King of Comedy

"You feel you are in the presence of a benign but not easily known soul," David Ansen observed in Newsweek's 1986 profile of Robin Williams

Does 'Cloud Atlas' Soar?

A megawatt cast attempts to bring the grand scheme of David Mitchell's complex novel to life. Reviewed by film critic David Ansen.

Oscar's Private Parts

Michael Fassbender's penis makes everyone laugh. Viola Davis is terrified of Meryl Streep. Read all the hilarious moments from Newsweek's Oscar roundtable.

He's Baaaaack!

Steven Spielberg gives us a crowd pleaser in 'The Adventures of Tintin' and a tear-jerker with 'War Horse.' Is it too much for one man?

Joel and Ethan Coen on 'True Grit'

"Raising Arizona," "Fargo," and "No Country for Old Men" defy categorization—except as Coen brothers movies. So what happens when the quirky duo from Minnesota decide to remake a John Wayne Western?

The Best Movies of 2010

This year will not be remembered as a vintage one for movies, but it was better than most people will ever know. Unless you were in the privileged position to see movies at film festivals around the world, you'd have no idea how many good movies never see the light of day in U.S. theaters. Here are 10 superior 2010 films.

Movies: Sofia Coppola's 'Somewhere'

Coppola, a sharp observer of the small absurdities of show business, has earned the right to make movies exactly the way she wants. 'Somewhere' is her most minimal and Europeanized film yet.

Movies: Mark Wahlberg in 'The Fighter'

It's easy to say, when it's over, that 'The Fighter' falls into a familiar rousing-sports-movie formula. But if you are blissfully ignorant of the true story, you likely won't know which way this psychologically complex family saga is heading.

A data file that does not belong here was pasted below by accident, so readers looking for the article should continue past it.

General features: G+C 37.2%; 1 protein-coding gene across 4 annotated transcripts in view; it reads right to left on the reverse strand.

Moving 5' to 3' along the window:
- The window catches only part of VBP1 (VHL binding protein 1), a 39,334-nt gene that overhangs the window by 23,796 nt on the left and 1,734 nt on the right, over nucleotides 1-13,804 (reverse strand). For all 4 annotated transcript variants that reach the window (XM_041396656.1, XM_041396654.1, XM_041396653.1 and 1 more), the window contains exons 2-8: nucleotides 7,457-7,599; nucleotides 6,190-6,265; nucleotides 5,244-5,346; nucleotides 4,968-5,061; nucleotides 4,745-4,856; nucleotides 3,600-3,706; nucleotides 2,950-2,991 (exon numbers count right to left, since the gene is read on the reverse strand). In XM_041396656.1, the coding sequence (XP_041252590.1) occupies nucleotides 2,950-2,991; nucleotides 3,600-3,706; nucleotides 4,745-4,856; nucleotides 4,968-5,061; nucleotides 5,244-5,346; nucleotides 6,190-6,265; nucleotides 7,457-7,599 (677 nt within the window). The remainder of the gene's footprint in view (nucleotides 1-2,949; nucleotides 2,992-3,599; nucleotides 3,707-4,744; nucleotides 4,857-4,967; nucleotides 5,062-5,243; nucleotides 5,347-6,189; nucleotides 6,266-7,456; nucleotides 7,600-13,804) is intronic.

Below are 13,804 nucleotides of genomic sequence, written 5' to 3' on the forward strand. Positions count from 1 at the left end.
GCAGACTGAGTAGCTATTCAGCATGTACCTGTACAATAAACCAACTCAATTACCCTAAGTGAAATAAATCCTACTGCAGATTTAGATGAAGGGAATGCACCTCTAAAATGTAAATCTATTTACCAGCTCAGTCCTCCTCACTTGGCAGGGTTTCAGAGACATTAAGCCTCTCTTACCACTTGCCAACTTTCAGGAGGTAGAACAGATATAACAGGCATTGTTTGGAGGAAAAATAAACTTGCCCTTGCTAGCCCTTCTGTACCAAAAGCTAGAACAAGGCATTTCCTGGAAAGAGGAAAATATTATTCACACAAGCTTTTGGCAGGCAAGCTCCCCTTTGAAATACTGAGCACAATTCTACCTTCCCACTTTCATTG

The Stuttering King

In a business notoriously obsessed with youth, where it's not uncommon for screenwriters to lie about their age to win a job, David Seidler is a stunning anomaly. At 73, he finds himself, for the first time in his career, a hot property. "I'm very happy now, in retrospect, that this kind of success didn't happen to me early on. It can really bend your head. I would have become very pompous."

'Hereafter': Clint Eastwood's Look at the Afterlife

Clint Eastwood flirted with the supernatural in his allegorical Western "Pale Rider," but nothing in his career prepares us for his haunting and haunted "Hereafter," a bold, strange, problematic investigation into the nature of the afterlife.

Movie Review: 'The Lovely Bones'

If anybody could bring The Lovely Bones to the screen, Peter Jackson would seem a perfect fit. The director of the worldly Heavenly Creatures (teenage girls, murder) and the otherworldly Lord of the Rings certainly has a vision broad enough to encompass both heaven and earth, which is where Alice Sebold's hugely popular novel takes place. Earth—specifically, a suburban American town in 1973—is where 14-year-old Susie Salmon (Saoirse Ronan) is murdered at the start of the tale. Heaven—or...

Movie Review: 'The Last Station'

Film opens Jan. 15: James McAvoy, Helen Mirren, and Christopher Plummer offer a grand display of acting fireworks in The Last Station, writer-director Michael Hoffman's juicy account of the fraught final year of Count Leo Tolstoy's life. The tale depicts a tug of war over Tolstoy's legacy—a clash between ideals and reality, the flesh and the spirit. The great novelist (Plummer), in thrall to his idealistic philosophy, has renounced his title, his property, eating meat, and sex, and is about...

Movie Review: 'Crazy Heart'

Film opens Dec. 16: Once a headlining Country and Western star, Bad Blake (Jeff Bridges) is now lucky to get a gig at a bowling alley in Pueblo, Colo., which is where we first meet him in Crazy Heart. At a grizzled 57, he's a broke, chain--smoking alcoholic with four marriages under his belt and a tendency to run outside to vomit in the middle of a set. Still, he hasn't lost his voice, or, when he needs it, his charm, so you can understand why Jean (Maggie Gyllenhaal), a small-town reporter who...